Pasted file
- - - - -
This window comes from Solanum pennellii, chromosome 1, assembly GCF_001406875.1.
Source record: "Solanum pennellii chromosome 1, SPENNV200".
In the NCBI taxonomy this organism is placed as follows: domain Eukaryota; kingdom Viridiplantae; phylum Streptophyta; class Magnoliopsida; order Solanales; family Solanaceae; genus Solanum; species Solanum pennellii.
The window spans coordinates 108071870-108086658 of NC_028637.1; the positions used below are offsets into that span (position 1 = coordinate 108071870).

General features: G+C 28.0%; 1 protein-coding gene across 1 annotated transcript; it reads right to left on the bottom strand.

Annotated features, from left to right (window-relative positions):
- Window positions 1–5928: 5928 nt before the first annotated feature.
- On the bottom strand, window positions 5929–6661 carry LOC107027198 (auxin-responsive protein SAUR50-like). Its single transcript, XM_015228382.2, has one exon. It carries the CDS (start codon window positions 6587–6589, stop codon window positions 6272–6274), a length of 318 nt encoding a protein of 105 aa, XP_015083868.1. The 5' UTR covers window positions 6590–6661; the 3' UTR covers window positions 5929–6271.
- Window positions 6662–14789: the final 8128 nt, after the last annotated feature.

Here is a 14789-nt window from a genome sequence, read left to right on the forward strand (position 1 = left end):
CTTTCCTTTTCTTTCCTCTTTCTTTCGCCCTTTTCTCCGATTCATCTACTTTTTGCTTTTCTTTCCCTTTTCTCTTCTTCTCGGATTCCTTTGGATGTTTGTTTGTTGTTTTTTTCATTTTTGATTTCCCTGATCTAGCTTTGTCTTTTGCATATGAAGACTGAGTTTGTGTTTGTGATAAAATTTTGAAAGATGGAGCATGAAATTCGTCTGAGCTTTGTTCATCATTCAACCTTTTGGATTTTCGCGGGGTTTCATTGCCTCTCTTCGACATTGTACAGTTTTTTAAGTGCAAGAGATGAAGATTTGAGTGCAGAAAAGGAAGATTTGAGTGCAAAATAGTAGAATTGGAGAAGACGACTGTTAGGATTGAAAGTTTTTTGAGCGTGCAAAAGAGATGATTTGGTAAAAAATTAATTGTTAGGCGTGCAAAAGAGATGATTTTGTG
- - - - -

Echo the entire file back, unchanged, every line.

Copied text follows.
This window comes from Solanum pennellii, chromosome 1, assembly GCF_001406875.1.
Source record: "Solanum pennellii chromosome 1, SPENNV200".
In the NCBI taxonomy this organism is placed as follows: domain Eukaryota; kingdom Viridiplantae; phylum Streptophyta; class Magnoliopsida; order Solanales; family Solanaceae; genus Solanum; species Solanum pennellii.
The window spans coordinates 108071870-108086658 of NC_028637.1; the positions used below are offsets into that span (position 1 = coordinate 108071870).

General features: G+C 28.0%; 1 protein-coding gene across 1 annotated transcript; it reads right to left on the bottom strand.

Annotated features, from left to right (window-relative positions):
- Window positions 1–5928: 5928 nt before the first annotated feature.
- On the bottom strand, window positions 5929–6661 carry LOC107027198 (auxin-responsive protein SAUR50-like). Its single transcript, XM_015228382.2, has one exon. It carries the CDS (start codon window positions 6587–6589, stop codon window positions 6272–6274), a length of 318 nt encoding a protein of 105 aa, XP_015083868.1. The 5' UTR covers window positions 6590–6661; the 3' UTR covers window positions 5929–6271.
- Window positions 6662–14789: the final 8128 nt, after the last annotated feature.

Here is a 14789-nt window from a genome sequence, read left to right on the forward strand (position 1 = left end):
CTTTCCTTTTCTTTCCTCTTTCTTTCGCCCTTTTCTCCGATTCATCTACTTTTTGCTTTTCTTTCCCTTTTCTCTTCTTCTCGGATTCCTTTGGATGTTTGTTTGTTGTTTTTTTCATTTTTGATTTCCCTGATCTAGCTTTGTCTTTTGCATATGAAGACTGAGTTTGTGTTTGTGATAAAATTTTGAAAGATGGAGCATGAAATTCGTCTGAGCTTTGTTCATCATTCAACCTTTTGGATTTTCGCGGGGTTTCATTGCCTCTCTTCGACATTGTACAGTTTTTTAAGTGCAAGAGATGAAGATTTGAGTGCAGAAAAGGAAGATTTGAGTGCAAAATAGTAGAATTGGAGAAGACGACTGTTAGGATTGAAAGTTTTTTGAGCGTGCAAAAGAGATGATTTGGTAAAAAATTAATTGTTAGGCGTGCAAAAGAGATGATTTTGTG